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Publication numberUS4858242 A
Publication typeGrant
Application numberUS 07/212,356
Publication dateAug 15, 1989
Filing dateJun 27, 1988
Priority dateJun 27, 1988
Fee statusPaid
Also published asCA1298644C, EP0422122A1, EP0422122B1, WO1990000321A1
Publication number07212356, 212356, US 4858242 A, US 4858242A, US-A-4858242, US4858242 A, US4858242A
InventorsJerry W. Kuper, William E. Langert, Joseph J. Barrett
Original AssigneeAllied-Signal Inc.
Export CitationBiBTeX, EndNote, RefMan
External Links: USPTO, USPTO Assignment, Espacenet
Unitary solid-state laser
US 4858242 A
Abstract
Improvement in a laser having a solid transparent housing with two cavities for respectively holding a laser rod and a pump lamp. The rod is embedded along its total length within the housing; the pump lamp is embedded along its total arc and over a substantial length of each of its electrode regions within the housing. clearance between lamp envelope and housing is held to close tolerances. Optional beam tubes provided at the end of the rod at the housing shield the laser beam from thermal distortion. Flashlamps having a cerium-doped quartz envelope are particularly desirable for pumping this laser.
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Claims(10)
We claim:
1. An improved unitary laser comprising, in combination,
(a) a transparent, thermally conductive solid housing comprising a pair of semi-cylindrical sections joined at one surface to be movable between a first open position and a second closed position:
(b) a laser medium that has two opposite ends and is embedded over its total length in a first cavity in the housing which is defined by the housing, when the housing is in the second, closed position
(c) a pump lamp for exciting the laser medium having an envelope and internal electrodes which pump lamp is embedded over the whole length of its arc and over a substantial length of each of its electrode regions in a second cavity in the housing, such that the external surface of the pump lamp and the internal surface of the second cavity are mated with a clearance there between of not more than about 0.1 millimeters: and
(d) reflector means adjacent to the opposite ends of the laser medium that define an optical resonant cavity and support coherent radiation laser emitted by the laser medium.
2. The laser of claim 1 provided with means for shielding the laser beam from thermal air gradients in the vicinity of the housing.
3. The laser of claim 1 wherein the pump lamp has an envelope of cerium-doped quartz.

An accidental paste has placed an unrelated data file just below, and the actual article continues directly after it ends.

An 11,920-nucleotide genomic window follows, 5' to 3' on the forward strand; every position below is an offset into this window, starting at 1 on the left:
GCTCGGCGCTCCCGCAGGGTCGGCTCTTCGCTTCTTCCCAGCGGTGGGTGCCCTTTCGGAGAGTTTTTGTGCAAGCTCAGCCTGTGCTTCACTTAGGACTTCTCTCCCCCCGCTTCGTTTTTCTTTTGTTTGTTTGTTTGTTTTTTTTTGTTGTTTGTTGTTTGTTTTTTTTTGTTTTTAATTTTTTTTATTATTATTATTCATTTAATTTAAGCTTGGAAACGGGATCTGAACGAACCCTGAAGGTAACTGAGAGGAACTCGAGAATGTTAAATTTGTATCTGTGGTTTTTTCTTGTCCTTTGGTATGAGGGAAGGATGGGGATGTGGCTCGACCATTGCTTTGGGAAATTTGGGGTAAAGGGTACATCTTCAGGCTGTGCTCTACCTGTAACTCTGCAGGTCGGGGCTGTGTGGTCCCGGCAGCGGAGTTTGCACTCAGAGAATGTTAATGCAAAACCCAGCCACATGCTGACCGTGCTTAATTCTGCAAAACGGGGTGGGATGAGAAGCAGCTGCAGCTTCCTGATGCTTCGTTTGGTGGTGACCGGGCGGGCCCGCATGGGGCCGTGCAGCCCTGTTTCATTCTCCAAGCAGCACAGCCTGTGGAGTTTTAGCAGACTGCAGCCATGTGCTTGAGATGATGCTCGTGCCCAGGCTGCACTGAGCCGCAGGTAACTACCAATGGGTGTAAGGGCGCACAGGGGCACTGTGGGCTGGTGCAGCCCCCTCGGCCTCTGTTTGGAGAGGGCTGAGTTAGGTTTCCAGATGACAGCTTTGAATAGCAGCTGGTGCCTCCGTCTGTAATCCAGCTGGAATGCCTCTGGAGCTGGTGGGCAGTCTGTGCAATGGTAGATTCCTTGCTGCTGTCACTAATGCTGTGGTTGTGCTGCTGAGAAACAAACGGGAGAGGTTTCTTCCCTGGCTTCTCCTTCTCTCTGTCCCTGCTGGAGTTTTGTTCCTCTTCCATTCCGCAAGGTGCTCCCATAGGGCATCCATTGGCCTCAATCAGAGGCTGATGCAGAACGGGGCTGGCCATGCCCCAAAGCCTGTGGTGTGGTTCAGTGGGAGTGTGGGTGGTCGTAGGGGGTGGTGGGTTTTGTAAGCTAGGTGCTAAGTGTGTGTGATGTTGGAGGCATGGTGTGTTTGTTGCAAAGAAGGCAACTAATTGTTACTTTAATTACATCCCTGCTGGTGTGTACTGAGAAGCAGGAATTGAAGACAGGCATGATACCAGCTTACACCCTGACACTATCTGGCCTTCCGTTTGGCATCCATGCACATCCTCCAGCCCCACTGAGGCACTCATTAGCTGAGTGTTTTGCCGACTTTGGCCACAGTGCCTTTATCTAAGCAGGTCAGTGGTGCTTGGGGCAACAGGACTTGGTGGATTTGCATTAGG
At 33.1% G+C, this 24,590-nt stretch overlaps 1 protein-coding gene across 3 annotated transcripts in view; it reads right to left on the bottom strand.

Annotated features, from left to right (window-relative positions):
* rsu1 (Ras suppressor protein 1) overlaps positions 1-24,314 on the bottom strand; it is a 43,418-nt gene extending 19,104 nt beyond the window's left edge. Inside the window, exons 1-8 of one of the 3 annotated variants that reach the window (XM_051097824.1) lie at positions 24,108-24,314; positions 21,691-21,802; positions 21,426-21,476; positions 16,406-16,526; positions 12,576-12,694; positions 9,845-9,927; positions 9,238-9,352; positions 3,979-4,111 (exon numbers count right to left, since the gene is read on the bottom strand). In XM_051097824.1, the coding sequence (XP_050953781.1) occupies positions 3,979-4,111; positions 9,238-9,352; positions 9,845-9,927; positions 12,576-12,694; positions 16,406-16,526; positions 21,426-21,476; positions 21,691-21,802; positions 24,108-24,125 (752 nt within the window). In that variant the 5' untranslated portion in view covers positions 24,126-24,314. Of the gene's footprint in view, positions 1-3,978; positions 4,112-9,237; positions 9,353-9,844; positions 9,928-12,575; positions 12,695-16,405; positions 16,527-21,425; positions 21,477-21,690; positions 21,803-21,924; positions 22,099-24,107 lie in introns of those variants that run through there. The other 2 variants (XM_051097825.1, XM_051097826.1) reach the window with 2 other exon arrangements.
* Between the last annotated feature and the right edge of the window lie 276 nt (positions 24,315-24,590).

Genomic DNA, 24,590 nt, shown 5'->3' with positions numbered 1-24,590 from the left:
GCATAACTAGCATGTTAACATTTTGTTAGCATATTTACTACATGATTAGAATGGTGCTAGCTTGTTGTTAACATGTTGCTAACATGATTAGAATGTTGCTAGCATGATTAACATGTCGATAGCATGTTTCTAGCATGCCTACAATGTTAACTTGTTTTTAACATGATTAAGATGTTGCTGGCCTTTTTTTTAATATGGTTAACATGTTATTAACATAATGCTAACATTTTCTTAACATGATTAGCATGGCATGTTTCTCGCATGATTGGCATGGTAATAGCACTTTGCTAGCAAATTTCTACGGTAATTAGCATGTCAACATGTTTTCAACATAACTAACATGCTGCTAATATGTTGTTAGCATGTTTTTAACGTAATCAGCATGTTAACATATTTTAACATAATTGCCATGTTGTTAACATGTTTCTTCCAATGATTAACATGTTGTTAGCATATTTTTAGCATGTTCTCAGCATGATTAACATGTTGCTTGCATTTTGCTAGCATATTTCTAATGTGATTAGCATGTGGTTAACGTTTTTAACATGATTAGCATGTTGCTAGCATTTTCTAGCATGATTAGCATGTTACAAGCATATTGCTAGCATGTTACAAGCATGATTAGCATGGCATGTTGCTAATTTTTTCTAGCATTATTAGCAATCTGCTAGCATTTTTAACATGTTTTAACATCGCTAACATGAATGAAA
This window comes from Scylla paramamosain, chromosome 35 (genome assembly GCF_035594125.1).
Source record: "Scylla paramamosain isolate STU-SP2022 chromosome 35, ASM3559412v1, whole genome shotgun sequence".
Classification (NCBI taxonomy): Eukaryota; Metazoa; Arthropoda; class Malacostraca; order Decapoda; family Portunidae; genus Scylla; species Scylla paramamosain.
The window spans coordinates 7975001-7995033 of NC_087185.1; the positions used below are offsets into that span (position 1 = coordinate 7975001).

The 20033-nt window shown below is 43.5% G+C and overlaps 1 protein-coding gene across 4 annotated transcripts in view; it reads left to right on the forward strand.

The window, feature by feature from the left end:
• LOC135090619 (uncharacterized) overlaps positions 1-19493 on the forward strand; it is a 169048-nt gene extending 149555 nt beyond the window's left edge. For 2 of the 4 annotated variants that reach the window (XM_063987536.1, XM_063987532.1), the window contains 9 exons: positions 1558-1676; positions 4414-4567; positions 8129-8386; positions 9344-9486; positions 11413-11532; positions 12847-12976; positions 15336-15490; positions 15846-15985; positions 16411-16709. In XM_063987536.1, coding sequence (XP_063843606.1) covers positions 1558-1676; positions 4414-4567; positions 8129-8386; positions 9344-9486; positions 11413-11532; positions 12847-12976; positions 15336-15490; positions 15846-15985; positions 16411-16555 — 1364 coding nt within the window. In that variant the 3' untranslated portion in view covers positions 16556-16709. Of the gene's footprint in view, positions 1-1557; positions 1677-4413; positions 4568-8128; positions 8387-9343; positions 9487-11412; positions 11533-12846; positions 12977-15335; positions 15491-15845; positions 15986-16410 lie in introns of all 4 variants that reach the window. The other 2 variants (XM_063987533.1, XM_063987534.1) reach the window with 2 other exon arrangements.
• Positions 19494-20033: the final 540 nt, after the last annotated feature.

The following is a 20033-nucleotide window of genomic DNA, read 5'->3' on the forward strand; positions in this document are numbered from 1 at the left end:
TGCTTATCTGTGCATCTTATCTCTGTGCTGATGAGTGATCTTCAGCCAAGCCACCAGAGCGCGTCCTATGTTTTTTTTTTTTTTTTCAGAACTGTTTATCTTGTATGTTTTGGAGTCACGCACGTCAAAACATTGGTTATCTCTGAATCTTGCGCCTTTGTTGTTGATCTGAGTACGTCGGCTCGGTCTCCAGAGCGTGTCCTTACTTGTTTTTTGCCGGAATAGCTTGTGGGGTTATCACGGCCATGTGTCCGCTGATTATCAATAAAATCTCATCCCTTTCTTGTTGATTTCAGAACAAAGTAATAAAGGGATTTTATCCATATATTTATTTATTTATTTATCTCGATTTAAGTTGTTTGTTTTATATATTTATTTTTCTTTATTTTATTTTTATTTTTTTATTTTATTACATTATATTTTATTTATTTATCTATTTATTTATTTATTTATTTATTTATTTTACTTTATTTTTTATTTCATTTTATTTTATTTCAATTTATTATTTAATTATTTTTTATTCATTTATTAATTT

4. The laser of claim 1 wherein the pump lamp is embedded in the housing over the whole length of its arc and at least about one quarter of the length of each of its electrode regions.
5. The laser of claim 4 wherein the clearance between the pump lamp and the internal surface of the second cavity is not more than about 0.05 mm.
6. The laser of claim 5 wherein the pump lamp has an envelope of cerium-doped quartz.
7. The laser of claim 6 wherein the laser medium is alexandrite.
8. The laser of claim 6 wherein the laser medium is Nd:YAG.
9. The laser of claim 7 further comprising means for shielding the laser beam from thermal air gradients in the vicinity of the housing.
10. The laser of claim 1 wherein the pump lamp is embedded in the housing over the whole length of its arc and at least about half of the length of each of its electrode regions, wherein the clearance between the pump lamp and the internal surface of the second cavity is not more than about 0.05 mm, wherein the pump lamp has an envelope of cerium-doped quartz, and wherein the laser medium is alexandrite, said laser further comprising means for shielding the laser beam from thermal air gradients in the vicinity of the housing.
Description
BACKGROUND OF THE INVENTION

1. Field of the Invention

This invention relates to improvements in an optically-pumped solid-state laser whose laser medium and pump lamp are both embedded in a transparent solid housing. The improvements enhance lasing performance.

2. Description of the Prior Art

The present invention provides improvements on the unitary solid state laser described in U.S. Pat. No. 4,734,913 issued Mar. 29, 1988 to Morris et al. for "Unitary Solid State Laser". As a result of these improvements, the unitary solid state laser of Morris et al., modified as described herein, can be operated more reliably, at higher power levels, and at higher repetition rates.

SUMMARY OF THE INVENTION

The improved unitary laser of the present invention comprises, in combination,

(a) a transparent, thermally conductive solid housing comprising a pair of semi-cylindrical sections joined at one surface to be movable between a first open position and a second closed position;

(b) a laser medium that has two opposite ends and is embedded over its total length in a first cavity in the housing which is defined by the housing, when the housing is in the second, closed position;

(c) a pump lamp for exciting the laser medium having an envelope and internal electrodes which pump lamp is embedded over the whole length of its arc and over a substantial length of each of its electrode regions in a second cavity in the housing, such that the external surface of the flashlamp and the internal surface of the second cavity are mated with a clearance there between of not more than about 0.08 millimeters; and

(d) reflector means adjacent to the opposite ends of the laser medium that define an optical resonant cavity and support coherent radiation laser emitted by the laser medium.

Preferably, the laser medium is alexandrite or emerald. Other solid state laser materials may be used. In some specific applications, this arrangement would be desirable for use with Nd:YAG. Other examplary materials with which the invention could be practiced include Cr:ScBO3, Cr:Gd3 Sc2 Ga3 O12, Ti:BeAl2 O4, Nd:Cr:Gd3 Sc2 Ga3 O12, Cr:SrAlF5 and Cr:KZnF3.

Desirably, the improved unitary solid state laser of the present invention further provides beam tubes surrounding the laser beam emanating from the ends of the laser medium, to shield the beam from thermal air gradients in the laser beam path. Addition of these beam tubes reduces fluctuations in the laser pulse energy and improves the overall stability of the laser.